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Youth, the 17th film from renowned Chinese filmmaker Feng Xiaogang, had been billed as a possible commercial and critical return to form. But a sudden heavy-handed censorship decision may have just laid such hope to waste.
A sweeping period drama set during the upheavals of 1970s China, the film was well received at its world premiere during the Toronto International Film Festival earlier this month, with critics praising its balance between Feng’s auteurist and crowd-pleasing impulses — traits that once earned him the nickname of “China’s Spielberg.” Commercial prospects for Beijing studio Huayi Brothers, the film’s lead producer (which could use a hit), were also thought to be strong, as the film was set to open Sept. 29, just prior to a lengthy national holiday period in China.
But any well-laid comeback plans were thrown into turmoil Sunday, when word emerged that China’s censors had ordered the film pulled from release. The sudden, unexplained decision sparked a wave of soul-searching, anger and derision across Chinese social media, with fans and film professionals alike lamenting that such tactics are still a feature of their industry, which now constitutes the world’s second-largest movie market.
“I’m so angry about this unheard of disrespect for a great director,” said one staffer from a leading local studio on WeChat.
“This is a backwards move for our social development,” added a prominent indie producer.
China’s media regulator, the State Administration of Press, Publication, Radio, Film and Television, offered no explanation for the decision, but local media were quick to speculate about what parts of the film might have rankled regulators.
Youth chronicles the fates of a group of idealistic young people who join a People’s Liberation Army dance troupe at the end of the Cultural Revolution, and it follows their lives through China’s military conflict with Vietnam up until the 1990s. Many observers guessed that the glancing treatment of the Cultural Revolution or Vietnamese conflict — despite the movie’s mostly nationalistic tone — could be the culprits, as both episodes are among the many that Beijing regards as politically sensitive.
A looming, high-stakes political event — the 19th National Congress of the Communist Party of China, kicking off Oct. 18 — also is thought to have played a part. This highly symbolic occasion, during which the Chinese Communist Party unveils leadership changes and new policy priorities, occurs once every five years and tends to provoke a society-wide clampdown on free expression and anything that could be perceived as dissent or a threat to stability.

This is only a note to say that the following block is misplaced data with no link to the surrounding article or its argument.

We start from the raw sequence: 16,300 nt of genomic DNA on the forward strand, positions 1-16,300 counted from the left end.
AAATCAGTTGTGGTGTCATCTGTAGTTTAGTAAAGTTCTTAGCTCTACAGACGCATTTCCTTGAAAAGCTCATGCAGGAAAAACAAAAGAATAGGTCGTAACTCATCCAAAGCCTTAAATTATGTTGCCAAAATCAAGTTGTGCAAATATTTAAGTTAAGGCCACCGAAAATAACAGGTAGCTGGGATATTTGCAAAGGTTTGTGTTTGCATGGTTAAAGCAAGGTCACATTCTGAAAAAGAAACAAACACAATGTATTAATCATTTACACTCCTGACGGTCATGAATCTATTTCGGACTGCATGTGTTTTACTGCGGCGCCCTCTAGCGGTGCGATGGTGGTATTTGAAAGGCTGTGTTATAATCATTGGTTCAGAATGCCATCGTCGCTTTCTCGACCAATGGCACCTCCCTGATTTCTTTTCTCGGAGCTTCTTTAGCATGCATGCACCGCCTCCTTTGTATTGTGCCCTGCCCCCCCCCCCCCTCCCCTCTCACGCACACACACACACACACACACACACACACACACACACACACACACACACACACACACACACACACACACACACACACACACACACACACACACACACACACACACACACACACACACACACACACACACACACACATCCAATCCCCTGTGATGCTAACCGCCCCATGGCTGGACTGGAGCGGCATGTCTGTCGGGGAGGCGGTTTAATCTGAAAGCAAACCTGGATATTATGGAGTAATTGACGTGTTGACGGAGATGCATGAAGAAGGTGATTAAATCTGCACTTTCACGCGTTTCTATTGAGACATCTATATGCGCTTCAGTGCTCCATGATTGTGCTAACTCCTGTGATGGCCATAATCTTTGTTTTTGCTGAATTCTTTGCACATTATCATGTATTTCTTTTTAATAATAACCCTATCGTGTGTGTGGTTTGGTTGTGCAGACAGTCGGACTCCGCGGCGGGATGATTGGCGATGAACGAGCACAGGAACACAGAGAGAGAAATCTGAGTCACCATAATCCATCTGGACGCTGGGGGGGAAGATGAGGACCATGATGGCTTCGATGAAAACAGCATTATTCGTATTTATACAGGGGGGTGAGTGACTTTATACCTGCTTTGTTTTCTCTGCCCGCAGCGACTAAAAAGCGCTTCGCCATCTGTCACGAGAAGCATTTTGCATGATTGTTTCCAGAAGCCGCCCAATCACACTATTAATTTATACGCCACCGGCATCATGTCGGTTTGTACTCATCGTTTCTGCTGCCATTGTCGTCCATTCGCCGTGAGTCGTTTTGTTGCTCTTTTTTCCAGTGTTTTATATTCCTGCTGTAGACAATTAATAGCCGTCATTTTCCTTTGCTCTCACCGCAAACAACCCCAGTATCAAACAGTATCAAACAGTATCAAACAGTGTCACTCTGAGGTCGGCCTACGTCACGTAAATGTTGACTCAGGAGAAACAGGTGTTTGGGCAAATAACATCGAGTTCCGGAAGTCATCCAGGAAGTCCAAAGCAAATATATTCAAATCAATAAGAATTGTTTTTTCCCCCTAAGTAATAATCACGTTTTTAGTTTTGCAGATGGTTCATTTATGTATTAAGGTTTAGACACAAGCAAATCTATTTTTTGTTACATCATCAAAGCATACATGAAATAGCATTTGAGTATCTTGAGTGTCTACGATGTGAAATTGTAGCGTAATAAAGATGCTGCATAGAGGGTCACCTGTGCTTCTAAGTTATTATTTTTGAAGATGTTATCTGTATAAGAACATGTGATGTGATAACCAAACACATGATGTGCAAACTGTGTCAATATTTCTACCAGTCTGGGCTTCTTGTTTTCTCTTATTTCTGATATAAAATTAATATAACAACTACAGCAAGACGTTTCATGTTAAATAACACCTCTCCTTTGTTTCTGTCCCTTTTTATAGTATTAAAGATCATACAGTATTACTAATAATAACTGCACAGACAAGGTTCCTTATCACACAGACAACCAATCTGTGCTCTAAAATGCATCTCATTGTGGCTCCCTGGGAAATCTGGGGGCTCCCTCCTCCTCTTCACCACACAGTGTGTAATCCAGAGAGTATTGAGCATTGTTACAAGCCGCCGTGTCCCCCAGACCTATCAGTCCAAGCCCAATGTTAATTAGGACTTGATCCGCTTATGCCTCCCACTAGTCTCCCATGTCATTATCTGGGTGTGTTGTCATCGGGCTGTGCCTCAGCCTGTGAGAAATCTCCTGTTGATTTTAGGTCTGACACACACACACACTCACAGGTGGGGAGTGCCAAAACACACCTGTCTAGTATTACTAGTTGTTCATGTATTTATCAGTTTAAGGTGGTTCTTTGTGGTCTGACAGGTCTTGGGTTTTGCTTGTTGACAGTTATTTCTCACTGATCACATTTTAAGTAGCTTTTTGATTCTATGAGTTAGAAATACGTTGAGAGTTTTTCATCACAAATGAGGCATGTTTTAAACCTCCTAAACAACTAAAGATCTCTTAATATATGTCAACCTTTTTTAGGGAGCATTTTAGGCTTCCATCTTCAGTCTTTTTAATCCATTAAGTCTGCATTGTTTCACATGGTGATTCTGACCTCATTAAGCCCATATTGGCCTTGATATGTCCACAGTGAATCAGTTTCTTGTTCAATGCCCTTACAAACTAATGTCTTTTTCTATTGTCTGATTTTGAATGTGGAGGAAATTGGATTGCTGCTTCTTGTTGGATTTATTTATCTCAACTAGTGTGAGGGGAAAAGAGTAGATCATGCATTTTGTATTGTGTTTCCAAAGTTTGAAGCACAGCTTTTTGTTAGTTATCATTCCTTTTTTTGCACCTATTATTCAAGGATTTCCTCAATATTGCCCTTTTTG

By the end of Sunday, most local media coverage of Youth‘s plight was itself scrubbed from the Internet by Beijing’s censors.
Feng’s production company issued a statement the same day confirming that the movie would be postponed because of “discussions with the Film Bureau (a division within SAPPRFT) and other relevant parties.”
“After negotiating with the Film Bureau, we intend to accept the suggestions from every party and to change the release date,” the statement added, suggesting that cuts or edits could be made to the film.
Huayi Brothers’ president Wang Zhonglei also apologized to fans, saying on Weibo: “To all cinema and media industry friends, our promotional team, and most importantly the audience, I’m very sorry that Youth won’t be released during the National Day holiday.”
Many industry figures were especially angered by the last-minute nature of the block. “Everyone hates this kind of last-minute pull-out,” a cinema chain manager in Beijing told THR. “We have already presold so many tickets and lots of money was wasted on marketing — it’s extremely damaging.”
Beijing authorities have been known to make abrupt and unexplained changes to censorship decisions in the past. In 2013, Quentin Tarantino’s Django Unchained was pulled from cinemas just minutes before its local wide release, with officials citing vague “technical reasons.” Three minutes of cuts were made to the movie and it eventually opened several weeks later. But by then, many moviegoers already had turned to illegal piracy to watch the uncensored version, and the film opened theatrically with a flop.
One of China’s most consistent hit-makers over the past 20 years, Feng got his start in commercial comedies before branching out into disaster films, dramas and socially conscious art house projects. Aftershock, his 2010 film about China’s 1976 Tangshan earthquake, set a then all-time box-office record for a Chinese title, earning $101 million. His 2016 black satire about bureaucratic ineptitude, I Am Not Madame Bovary, faltered at the box office but picked up several international honors, including best film at the Asian Film Awards.
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